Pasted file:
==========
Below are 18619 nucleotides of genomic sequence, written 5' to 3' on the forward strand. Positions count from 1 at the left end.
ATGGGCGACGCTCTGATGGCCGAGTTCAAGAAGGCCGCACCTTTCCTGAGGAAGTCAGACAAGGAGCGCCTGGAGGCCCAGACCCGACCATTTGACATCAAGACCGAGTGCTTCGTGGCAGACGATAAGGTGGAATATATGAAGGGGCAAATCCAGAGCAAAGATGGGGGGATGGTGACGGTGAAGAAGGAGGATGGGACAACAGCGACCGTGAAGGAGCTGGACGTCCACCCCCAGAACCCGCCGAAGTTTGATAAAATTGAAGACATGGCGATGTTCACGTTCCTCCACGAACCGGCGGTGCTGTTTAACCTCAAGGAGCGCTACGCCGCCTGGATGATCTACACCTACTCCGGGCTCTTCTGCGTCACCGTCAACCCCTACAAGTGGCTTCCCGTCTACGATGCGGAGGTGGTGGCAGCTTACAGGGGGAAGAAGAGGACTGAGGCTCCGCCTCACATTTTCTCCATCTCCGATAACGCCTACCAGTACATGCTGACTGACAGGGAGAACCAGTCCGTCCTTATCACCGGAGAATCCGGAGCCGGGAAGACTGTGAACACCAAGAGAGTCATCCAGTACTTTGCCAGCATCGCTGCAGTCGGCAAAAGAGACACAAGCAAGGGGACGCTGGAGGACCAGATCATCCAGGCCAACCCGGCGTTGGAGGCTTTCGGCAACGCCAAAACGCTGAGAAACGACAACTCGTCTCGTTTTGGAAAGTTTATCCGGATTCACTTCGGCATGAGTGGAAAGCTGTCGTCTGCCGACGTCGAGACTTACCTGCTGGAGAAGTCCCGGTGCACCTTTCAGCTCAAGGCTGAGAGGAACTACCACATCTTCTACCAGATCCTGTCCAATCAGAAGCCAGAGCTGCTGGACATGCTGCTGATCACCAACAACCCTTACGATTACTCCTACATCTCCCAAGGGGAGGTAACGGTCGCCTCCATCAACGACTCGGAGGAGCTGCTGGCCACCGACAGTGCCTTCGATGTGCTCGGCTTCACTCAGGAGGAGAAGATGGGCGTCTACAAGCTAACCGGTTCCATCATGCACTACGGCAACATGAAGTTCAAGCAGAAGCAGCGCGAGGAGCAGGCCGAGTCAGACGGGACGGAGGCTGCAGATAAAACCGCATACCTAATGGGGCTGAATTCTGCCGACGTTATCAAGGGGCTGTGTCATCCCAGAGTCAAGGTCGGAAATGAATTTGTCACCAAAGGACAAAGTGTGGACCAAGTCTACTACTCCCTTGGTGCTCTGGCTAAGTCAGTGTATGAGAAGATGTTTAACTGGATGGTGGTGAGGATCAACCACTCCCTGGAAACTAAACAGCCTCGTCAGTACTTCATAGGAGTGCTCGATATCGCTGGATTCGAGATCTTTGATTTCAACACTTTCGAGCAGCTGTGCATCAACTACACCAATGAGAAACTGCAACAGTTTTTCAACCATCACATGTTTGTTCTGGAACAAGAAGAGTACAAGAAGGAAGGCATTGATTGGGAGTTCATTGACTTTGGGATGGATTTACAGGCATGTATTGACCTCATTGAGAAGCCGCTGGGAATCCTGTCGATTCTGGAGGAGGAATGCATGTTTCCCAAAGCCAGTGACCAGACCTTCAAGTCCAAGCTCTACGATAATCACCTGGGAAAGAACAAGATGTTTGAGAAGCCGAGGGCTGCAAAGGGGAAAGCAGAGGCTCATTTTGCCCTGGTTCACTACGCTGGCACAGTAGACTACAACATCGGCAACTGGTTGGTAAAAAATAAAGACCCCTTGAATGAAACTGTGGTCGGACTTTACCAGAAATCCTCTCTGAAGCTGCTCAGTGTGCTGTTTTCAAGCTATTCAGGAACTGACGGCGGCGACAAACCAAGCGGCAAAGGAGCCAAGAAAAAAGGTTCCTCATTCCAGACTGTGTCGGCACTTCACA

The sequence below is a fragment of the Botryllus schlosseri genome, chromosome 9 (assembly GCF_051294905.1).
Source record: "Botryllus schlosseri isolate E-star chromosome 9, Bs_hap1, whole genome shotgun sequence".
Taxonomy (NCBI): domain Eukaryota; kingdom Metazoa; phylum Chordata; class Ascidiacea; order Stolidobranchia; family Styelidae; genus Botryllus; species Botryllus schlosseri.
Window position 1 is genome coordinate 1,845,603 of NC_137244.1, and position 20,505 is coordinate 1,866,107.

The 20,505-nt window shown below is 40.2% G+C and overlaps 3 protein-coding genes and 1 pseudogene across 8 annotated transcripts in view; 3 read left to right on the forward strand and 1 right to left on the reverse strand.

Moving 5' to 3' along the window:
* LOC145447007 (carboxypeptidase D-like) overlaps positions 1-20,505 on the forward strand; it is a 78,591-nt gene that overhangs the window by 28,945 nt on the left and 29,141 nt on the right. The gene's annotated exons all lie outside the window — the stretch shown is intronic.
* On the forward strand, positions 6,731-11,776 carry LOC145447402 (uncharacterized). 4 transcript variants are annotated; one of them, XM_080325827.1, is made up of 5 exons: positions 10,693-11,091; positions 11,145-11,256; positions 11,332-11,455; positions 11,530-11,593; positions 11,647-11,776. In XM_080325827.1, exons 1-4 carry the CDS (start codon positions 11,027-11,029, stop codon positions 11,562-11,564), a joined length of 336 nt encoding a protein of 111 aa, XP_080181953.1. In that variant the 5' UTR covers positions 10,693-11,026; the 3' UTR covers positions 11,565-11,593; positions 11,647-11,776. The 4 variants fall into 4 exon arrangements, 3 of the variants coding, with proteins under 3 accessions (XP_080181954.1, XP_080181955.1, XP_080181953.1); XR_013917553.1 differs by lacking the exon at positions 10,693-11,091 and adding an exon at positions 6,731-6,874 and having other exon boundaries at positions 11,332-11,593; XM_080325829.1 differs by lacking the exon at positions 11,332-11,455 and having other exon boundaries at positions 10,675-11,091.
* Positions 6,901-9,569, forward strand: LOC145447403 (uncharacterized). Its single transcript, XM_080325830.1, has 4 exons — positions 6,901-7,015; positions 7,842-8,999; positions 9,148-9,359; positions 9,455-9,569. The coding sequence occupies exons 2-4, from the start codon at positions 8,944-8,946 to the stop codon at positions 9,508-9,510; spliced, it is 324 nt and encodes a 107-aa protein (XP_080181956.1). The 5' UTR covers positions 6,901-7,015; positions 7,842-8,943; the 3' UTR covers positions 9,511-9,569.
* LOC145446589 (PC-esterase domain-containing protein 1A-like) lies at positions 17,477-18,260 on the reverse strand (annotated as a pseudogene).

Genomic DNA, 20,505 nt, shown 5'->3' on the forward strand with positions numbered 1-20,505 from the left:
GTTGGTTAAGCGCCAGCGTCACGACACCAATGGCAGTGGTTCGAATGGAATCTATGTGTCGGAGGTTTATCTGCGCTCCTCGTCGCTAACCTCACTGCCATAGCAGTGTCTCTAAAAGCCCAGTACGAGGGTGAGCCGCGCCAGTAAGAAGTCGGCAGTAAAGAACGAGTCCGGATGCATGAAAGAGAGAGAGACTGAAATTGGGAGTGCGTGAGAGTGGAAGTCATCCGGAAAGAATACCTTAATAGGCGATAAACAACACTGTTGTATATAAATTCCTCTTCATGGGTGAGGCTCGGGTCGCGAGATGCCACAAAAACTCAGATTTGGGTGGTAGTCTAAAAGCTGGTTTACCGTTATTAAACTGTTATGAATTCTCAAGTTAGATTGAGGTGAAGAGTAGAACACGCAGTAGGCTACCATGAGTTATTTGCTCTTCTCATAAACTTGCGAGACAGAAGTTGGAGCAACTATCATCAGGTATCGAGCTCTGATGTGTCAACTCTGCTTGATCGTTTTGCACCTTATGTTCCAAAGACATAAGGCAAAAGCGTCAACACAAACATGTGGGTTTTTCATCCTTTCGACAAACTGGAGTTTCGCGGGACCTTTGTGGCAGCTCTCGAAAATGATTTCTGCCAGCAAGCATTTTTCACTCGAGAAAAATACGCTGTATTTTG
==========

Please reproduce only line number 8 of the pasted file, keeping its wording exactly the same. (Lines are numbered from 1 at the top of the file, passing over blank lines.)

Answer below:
Moving 5' to 3' along the window: